Daddy’s love/hate relationship with cars
by Rick Watson
Jan 08, 2012 | 1179 views | 0 0 comments | 9 9 recommendations | email to a friend | print
Rick Watson
Rick Watson
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My daddy, rest his soul, HATED working on cars. He loved driving, but every time one of his old cars broke down, he’d cuss.

When I was about 12, we had a 1957 Plymouth with tail-fins that made the old sedan look like some kind of futuristic boat. It was black with a shiny chrome strip that ran from headlight to tail fin. The chrome grill made the old Plymouth look like it was smiling when you looked at it from the front.

It had a motor as big as Texas and when you gave her the gas out on the highway, that baby would make the tires sing like a boy’s choir.

One Friday in mid January, it was warmer in the refrigerator than it was outside. Dad was on his way home from work when a dog ran out in front of him. He swerved to dodge the critter, got off the edge of the road, and hit a rock as big as a football.

He kept control, but he ruined a tire, and broke the torsion bar on the right front of the car. A torsion bar is part of the suspension, and even after dad changed the tire, the right front of the car drooped down like a dog that had been scolded.

That was on Friday afternoon and he managed to get the car home somehow but it had to be fixed before Monday morning because it was the only car we had and he depended it to get to work.

We borrowed Uncle Pete’s truck early the next morning and made the rounds at local junk yards. We found the part at Northcutt’s in West Jefferson and we were home before lunch.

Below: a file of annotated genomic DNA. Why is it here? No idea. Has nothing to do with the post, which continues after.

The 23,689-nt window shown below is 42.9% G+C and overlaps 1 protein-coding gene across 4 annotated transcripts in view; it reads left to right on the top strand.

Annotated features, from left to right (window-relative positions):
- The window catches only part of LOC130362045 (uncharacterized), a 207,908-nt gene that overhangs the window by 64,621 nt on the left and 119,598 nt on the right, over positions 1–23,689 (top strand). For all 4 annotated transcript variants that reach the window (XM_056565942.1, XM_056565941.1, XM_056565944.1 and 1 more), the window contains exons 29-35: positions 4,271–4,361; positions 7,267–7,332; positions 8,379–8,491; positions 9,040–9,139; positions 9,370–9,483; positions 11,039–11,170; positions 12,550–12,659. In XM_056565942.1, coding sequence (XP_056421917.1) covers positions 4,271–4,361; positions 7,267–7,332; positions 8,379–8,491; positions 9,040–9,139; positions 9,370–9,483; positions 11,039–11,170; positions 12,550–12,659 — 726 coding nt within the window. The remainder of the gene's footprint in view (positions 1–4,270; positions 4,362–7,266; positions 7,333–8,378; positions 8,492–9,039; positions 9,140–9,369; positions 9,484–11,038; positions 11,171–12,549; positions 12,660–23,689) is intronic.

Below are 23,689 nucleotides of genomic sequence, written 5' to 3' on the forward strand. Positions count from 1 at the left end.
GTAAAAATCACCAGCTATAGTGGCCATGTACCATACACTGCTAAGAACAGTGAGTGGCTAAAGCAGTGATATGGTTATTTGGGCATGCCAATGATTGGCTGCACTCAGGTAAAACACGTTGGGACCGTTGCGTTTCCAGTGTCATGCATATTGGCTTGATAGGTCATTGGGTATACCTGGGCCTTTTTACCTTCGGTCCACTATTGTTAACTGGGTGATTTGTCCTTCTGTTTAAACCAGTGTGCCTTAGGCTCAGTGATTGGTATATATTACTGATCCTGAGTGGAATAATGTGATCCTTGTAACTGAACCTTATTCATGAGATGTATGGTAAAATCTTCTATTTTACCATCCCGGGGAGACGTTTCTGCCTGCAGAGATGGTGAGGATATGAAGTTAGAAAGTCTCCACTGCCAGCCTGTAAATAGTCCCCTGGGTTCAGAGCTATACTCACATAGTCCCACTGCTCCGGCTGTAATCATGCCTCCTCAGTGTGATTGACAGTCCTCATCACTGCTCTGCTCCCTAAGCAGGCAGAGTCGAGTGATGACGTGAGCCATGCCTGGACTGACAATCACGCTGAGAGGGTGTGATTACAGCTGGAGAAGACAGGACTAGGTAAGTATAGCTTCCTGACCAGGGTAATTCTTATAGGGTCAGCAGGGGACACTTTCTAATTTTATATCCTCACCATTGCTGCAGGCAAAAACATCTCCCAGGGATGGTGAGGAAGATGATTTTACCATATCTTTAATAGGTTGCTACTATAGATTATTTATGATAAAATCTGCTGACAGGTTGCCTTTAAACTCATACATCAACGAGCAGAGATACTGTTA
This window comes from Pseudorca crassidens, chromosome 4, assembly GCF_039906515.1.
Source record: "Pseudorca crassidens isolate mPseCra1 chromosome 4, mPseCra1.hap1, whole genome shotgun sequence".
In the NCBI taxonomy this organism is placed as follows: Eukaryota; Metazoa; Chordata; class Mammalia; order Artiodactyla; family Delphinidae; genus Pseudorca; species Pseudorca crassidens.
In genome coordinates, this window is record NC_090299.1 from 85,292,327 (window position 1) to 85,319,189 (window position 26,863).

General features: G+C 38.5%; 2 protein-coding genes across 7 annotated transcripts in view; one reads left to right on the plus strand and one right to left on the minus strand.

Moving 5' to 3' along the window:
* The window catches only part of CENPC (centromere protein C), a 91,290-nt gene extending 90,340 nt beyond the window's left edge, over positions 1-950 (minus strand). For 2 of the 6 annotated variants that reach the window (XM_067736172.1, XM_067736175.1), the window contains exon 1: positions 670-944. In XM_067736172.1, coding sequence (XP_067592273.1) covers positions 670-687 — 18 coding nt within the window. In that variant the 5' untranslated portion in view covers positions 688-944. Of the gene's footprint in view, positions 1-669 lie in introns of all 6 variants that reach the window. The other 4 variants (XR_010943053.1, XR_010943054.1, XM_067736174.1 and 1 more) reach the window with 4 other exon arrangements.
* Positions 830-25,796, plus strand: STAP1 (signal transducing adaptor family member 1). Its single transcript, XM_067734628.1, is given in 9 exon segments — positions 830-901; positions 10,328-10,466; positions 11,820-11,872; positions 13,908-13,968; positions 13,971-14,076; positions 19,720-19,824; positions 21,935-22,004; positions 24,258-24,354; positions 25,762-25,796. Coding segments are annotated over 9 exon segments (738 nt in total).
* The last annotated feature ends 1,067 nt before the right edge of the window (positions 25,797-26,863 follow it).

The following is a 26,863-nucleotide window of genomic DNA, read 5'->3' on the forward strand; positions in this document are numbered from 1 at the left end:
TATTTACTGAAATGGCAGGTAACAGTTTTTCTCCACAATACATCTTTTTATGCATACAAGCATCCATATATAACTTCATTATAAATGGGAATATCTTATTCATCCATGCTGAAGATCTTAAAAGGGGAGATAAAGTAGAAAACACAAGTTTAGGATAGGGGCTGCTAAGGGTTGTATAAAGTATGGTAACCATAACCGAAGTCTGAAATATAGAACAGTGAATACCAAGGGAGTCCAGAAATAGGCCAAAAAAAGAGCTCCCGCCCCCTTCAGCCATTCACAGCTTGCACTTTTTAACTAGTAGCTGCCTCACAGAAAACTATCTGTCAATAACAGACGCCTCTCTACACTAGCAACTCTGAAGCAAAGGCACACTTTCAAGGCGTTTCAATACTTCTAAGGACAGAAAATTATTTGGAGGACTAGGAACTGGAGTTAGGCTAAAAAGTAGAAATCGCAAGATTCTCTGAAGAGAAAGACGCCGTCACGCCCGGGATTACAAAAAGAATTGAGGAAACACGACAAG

The wind was out of the north and tiny flecks of ice ticked on the windshield.

Daddy put on his coveralls and started collecting the tools. He didn’t ask, but my brother Neil and I bundled up in some old clothes and went out to help him work on the old Plymouth.

Getting the old part off was easy, but putting the new one on was a bear. You had to jack the car up to exactly the right spot, and twist the hardened steel torsion bar to make it fit back into the assembly. Dad said some unkind words about the folks that designed that piece of engineering.

The first couple times we tried and failed, he simply blew like an old bull. The third time with no success, I learned a few words I’d never heard before. The longer we were out there, the colder it seemed to get. My fingers felt like Popsicles. About the fifth time we failed, he was cussing so fast it sounded like he was speaking in tongues.

Both Neil and I thought it was funny, but we didn’t dare laugh so daddy could hear us.

Then, good fortune smiled on us. The sun peeked from behind the clouds and the bar snapped into the assembly. A few minutes later, the old Plymouth was as good a new.

We hustled inside and gathered around the Stokermatic heater to thaw our hands and feet.

Soon after that, daddy traded the old Plymouth for a 1957 Buick Roadmaster. That baby guzzled gas, but it ran like a champ and never broke down and that made daddy a happy man.